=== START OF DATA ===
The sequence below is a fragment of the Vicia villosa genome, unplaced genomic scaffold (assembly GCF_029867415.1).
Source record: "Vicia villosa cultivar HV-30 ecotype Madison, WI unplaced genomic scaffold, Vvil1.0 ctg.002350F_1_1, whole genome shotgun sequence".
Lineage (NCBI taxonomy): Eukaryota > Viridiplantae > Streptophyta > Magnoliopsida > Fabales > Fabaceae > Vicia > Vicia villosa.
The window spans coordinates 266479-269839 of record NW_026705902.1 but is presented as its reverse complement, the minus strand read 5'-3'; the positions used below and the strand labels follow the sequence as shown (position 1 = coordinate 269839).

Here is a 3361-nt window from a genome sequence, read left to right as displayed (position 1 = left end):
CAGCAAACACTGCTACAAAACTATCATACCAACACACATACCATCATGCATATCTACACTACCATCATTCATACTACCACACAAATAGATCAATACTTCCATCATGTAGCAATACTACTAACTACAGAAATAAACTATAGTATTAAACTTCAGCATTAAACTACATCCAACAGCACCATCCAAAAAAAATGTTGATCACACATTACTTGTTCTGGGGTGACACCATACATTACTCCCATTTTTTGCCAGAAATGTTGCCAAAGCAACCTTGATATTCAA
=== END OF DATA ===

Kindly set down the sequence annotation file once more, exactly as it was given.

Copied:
The sequence below is a fragment of the Vicia villosa genome, unplaced genomic scaffold (assembly GCF_029867415.1).
Source record: "Vicia villosa cultivar HV-30 ecotype Madison, WI unplaced genomic scaffold, Vvil1.0 ctg.002350F_1_1, whole genome shotgun sequence".
Lineage (NCBI taxonomy): Eukaryota > Viridiplantae > Streptophyta > Magnoliopsida > Fabales > Fabaceae > Vicia > Vicia villosa.
The window spans coordinates 266479-269839 of record NW_026705902.1 but is presented as its reverse complement, the minus strand read 5'-3'; the positions used below and the strand labels follow the sequence as shown (position 1 = coordinate 269839).

Here is a 3361-nt window from a genome sequence, read left to right as displayed (position 1 = left end):
CAGCAAACACTGCTACAAAACTATCATACCAACACACATACCATCATGCATATCTACACTACCATCATTCATACTACCACACAAATAGATCAATACTTCCATCATGTAGCAATACTACTAACTACAGAAATAAACTATAGTATTAAACTTCAGCATTAAACTACATCCAACAGCACCATCCAAAAAAAATGTTGATCACACATTACTTGTTCTGGGGTGACACCATACATTACTCCCATTTTTTGCCAGAAATGTTGCCAAAGCAACCTTGATATTCAA